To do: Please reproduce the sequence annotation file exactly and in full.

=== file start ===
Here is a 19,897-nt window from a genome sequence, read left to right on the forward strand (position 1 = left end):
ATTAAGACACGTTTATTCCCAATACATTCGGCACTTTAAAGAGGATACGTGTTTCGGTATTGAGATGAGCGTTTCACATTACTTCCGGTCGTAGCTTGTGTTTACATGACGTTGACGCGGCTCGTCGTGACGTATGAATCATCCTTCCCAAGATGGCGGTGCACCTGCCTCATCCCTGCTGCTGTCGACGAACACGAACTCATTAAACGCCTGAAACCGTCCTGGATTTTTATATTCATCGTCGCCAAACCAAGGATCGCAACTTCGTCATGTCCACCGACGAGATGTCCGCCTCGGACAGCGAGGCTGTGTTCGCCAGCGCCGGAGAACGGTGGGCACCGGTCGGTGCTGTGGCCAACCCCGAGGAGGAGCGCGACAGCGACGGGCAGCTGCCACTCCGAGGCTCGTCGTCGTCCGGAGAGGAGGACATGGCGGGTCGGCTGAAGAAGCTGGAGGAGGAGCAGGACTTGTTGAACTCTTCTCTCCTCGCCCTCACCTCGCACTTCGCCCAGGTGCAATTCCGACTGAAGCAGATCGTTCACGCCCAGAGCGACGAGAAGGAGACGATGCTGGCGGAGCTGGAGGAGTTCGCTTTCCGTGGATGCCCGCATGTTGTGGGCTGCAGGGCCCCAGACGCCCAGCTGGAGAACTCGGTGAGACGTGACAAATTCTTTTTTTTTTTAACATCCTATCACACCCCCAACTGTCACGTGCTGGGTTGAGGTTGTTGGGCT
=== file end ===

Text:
Here is a 19,897-nt window from a genome sequence, read left to right on the forward strand (position 1 = left end):
ATTAAGACACGTTTATTCCCAATACATTCGGCACTTTAAAGAGGATACGTGTTTCGGTATTGAGATGAGCGTTTCACATTACTTCCGGTCGTAGCTTGTGTTTACATGACGTTGACGCGGCTCGTCGTGACGTATGAATCATCCTTCCCAAGATGGCGGTGCACCTGCCTCATCCCTGCTGCTGTCGACGAACACGAACTCATTAAACGCCTGAAACCGTCCTGGATTTTTATATTCATCGTCGCCAAACCAAGGATCGCAACTTCGTCATGTCCACCGACGAGATGTCCGCCTCGGACAGCGAGGCTGTGTTCGCCAGCGCCGGAGAACGGTGGGCACCGGTCGGTGCTGTGGCCAACCCCGAGGAGGAGCGCGACAGCGACGGGCAGCTGCCACTCCGAGGCTCGTCGTCGTCCGGAGAGGAGGACATGGCGGGTCGGCTGAAGAAGCTGGAGGAGGAGCAGGACTTGTTGAACTCTTCTCTCCTCGCCCTCACCTCGCACTTCGCCCAGGTGCAATTCCGACTGAAGCAGATCGTTCACGCCCAGAGCGACGAGAAGGAGACGATGCTGGCGGAGCTGGAGGAGTTCGCTTTCCGTGGATGCCCGCATGTTGTGGGCTGCAGGGCCCCAGACGCCCAGCTGGAGAACTCGGTGAGACGTGACAAATTCTTTTTTTTTTTAACATCCTATCACACCCCCAACTGTCACGTGCTGGGTTGAGGTTGTTGGGCT